For my hourly work position, I have the pleasure of working in two different, yet collaborative settings. I am a student worker for the Pediatric Sickle Cell Department at the Children’s Hospital of Pittsburgh of UPMC, as well as a program assistant at Children’s Sickle Cell Foundation, Inc. (CSCF,Inc.) Working in a dual capacity allows me to learn about sickle cell disease in a clinical setting, as well as from a community advocacy standpoint. Both perspectives have made for a valuable experience with regards to genetic counseling during my first year.
|Children's Hospital of Pittsburgh.|
In the clinical setting, I have had the opportunity to shadow the pediatric sickle cell team members during their clinic days. I have learned about the clinical management of sickle cell disease and other hemoglobinopathies. The department is responsible for sending out letters for positive newborn screen results for sickle cell trait. This is one of my primary tasks along with managing the clinic’s sickle cell database, and keeping our patients’ clinic visits, medications and referrals up to date. This summer, I had the opportunity to provide pre-test counseling for University of Pittsburgh student athletes for the mandatory NCAA sickle cell trait testing. My supervisor and mentor is Dr. Cheryl Hillery. She is enthusiastic and open to my participation in any and all clinic activities. She is currently guiding the development of my thesis topic, which focuses on the medical transition from pediatric to adult care for young adults with sickle cell. This transition occurs between the ages of 18 and 22 and is often a busy and challenging time for this age group. Having a potentially life-threatening, chronic illness to manage can be a source of anxiety for these teens and young adults and it can be intimidating to meet and interact with a new set of care providers in the adult setting.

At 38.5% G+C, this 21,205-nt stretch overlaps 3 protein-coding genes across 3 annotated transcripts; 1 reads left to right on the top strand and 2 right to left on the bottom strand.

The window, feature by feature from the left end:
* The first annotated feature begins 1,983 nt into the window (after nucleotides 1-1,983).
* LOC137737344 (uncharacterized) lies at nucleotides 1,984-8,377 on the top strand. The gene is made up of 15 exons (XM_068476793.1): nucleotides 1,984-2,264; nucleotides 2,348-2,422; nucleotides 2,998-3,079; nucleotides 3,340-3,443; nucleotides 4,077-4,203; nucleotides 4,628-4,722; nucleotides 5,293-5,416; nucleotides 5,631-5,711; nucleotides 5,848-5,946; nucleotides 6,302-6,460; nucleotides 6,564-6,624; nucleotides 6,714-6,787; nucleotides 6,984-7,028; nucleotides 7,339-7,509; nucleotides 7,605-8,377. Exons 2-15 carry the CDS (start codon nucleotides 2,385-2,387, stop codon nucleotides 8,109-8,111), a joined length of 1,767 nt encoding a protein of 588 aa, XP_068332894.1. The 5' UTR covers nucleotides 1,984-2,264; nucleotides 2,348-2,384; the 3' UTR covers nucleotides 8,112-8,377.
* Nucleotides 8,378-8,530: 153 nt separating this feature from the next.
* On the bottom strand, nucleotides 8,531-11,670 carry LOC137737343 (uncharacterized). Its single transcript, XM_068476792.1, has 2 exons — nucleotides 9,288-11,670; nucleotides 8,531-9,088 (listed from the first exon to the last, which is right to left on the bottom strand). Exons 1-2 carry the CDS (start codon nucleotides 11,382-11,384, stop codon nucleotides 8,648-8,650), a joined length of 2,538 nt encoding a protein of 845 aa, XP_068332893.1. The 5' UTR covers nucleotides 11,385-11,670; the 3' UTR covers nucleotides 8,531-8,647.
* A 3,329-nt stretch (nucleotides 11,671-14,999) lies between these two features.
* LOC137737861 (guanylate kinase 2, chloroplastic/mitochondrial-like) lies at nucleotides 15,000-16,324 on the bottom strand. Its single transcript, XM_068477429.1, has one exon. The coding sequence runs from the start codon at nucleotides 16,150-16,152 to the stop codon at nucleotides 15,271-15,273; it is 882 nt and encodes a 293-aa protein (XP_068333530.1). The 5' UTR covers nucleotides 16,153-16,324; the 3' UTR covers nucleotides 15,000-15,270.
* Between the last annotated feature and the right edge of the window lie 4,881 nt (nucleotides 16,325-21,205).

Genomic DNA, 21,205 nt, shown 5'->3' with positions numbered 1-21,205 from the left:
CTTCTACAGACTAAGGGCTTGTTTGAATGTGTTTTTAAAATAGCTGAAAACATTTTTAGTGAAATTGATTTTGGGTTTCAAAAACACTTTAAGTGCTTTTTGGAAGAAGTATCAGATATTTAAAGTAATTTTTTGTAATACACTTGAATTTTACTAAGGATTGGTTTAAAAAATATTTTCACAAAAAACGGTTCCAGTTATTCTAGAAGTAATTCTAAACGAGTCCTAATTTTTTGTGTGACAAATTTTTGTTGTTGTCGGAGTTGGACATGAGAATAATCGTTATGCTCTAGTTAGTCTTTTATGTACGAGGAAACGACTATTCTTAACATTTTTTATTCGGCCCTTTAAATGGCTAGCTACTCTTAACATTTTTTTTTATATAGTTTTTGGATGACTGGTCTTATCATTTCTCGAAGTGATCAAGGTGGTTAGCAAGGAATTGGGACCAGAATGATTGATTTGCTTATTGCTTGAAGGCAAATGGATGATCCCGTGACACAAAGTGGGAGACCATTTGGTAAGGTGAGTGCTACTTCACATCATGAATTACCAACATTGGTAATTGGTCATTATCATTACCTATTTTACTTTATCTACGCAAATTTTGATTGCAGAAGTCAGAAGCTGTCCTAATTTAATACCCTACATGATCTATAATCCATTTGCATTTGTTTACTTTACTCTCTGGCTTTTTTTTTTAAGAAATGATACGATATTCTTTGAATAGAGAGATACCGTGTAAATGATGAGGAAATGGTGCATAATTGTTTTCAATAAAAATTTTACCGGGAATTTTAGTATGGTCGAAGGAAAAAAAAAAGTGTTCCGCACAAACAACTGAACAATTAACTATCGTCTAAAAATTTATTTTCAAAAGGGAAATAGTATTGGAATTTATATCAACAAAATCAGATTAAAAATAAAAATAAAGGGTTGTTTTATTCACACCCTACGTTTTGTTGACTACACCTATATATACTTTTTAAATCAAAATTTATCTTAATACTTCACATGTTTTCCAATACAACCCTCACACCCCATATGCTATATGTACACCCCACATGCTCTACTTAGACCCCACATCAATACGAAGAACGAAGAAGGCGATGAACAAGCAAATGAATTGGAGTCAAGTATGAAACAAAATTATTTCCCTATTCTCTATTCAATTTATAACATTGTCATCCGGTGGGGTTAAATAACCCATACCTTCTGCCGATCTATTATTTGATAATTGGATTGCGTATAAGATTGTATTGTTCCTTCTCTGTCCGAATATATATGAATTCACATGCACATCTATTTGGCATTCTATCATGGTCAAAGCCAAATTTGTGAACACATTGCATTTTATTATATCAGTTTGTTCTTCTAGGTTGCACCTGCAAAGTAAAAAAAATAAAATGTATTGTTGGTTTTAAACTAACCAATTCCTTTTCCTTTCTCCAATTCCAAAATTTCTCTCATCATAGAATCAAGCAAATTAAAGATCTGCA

In addition to working in the clinic, I typically work one day a week assisting the Program Director, Heather Tucker, with providing programs for children and adults with sickle cell disease through Children’s Sickle Cell Foundation, Inc., a non-profit, community-based organization in Pittsburgh. We work as a team to plan and execute programs and activities for children with sickle
cell disease and their families. Our most recent event was the annual
Sickle Cell Fun Day at Kennywood amusement park. Earlier this summer, we
spent the day with our families, provided a catered lunch for the families
along with fun activities like bingo and raffles for those who were not as
interested in going on amusement rides. Our (This is
important for individuals with sickle cell disease; exposure to cold water can
trigger a sickle cell crisis.). During
the school year, the focus is on education and coping along with various
physical activities. Year round, we provide free tickets to plays, sporting
events and museums around the city and all of these programs are open to children
with sickle cell disease and their families, providing much needed family
time. I enjoy meeting the families and getting to know them. In this
role, I am also able to learn administrative skills by managing our Facebook
and Twitter pages and by designing the monthly calendar that is sent to
families who are part of our community.
|An image depicting normal and sickle-shaped red blood|
cells. Photo from the Mayo Clinic.
Through interacting with the staff and families of CSCF, Inc. I have learned how sickle cell disease affects kids and adults from a personal standpoint. I get to hear their stories and work for an organization that works to provide them the resources they need in order to succeed and continue “Living Well with Sickle Cell®.”
|-- Emily Mazzei, Class of 2018|